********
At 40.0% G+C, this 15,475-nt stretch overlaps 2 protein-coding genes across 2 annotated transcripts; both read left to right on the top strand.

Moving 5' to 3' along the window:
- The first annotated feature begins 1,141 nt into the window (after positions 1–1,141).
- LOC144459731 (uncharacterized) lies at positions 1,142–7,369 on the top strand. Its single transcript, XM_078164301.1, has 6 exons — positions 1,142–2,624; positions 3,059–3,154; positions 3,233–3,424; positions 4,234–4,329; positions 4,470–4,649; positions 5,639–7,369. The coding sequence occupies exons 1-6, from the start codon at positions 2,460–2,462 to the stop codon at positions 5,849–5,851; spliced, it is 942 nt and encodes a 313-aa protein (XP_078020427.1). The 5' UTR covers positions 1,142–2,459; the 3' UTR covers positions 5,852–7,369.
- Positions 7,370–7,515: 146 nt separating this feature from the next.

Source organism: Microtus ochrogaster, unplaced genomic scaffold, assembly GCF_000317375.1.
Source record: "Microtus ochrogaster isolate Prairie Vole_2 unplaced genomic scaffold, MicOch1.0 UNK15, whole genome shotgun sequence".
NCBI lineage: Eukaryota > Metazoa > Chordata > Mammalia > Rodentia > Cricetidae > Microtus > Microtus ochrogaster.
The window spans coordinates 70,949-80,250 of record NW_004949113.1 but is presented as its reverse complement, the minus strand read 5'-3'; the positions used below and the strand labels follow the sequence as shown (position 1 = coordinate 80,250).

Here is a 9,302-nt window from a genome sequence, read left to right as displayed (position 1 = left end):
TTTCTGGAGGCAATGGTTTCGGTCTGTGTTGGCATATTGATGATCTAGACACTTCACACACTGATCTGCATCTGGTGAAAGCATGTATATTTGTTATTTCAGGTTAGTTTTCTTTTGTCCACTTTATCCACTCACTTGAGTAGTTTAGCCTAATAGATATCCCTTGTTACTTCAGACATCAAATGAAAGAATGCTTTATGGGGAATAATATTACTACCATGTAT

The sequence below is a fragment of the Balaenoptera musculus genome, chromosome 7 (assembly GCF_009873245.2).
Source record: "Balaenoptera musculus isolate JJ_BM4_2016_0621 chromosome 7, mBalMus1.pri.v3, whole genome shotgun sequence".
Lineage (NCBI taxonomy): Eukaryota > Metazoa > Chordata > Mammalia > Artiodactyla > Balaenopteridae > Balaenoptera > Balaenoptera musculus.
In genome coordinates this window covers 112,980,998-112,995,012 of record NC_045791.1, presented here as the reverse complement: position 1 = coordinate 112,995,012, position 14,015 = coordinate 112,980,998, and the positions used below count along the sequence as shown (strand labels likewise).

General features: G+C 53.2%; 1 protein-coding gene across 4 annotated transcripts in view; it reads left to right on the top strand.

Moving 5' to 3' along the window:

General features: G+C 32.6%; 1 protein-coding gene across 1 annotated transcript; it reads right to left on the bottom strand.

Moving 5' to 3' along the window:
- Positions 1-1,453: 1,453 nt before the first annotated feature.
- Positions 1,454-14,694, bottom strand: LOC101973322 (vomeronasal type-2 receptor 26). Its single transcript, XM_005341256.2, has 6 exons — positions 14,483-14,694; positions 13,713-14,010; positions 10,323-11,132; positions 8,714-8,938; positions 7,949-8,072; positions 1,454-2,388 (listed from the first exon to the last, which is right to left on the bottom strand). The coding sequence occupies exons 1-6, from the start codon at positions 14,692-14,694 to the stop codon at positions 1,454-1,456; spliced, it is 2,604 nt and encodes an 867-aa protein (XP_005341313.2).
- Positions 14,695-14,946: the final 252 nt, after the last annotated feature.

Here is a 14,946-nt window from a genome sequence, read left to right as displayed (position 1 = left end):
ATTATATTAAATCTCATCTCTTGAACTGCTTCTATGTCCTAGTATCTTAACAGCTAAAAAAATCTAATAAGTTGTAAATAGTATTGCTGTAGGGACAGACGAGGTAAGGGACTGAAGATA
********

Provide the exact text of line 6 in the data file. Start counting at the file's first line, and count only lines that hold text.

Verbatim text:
Source organism: Microtus ochrogaster, unplaced genomic scaffold, assembly GCF_000317375.1.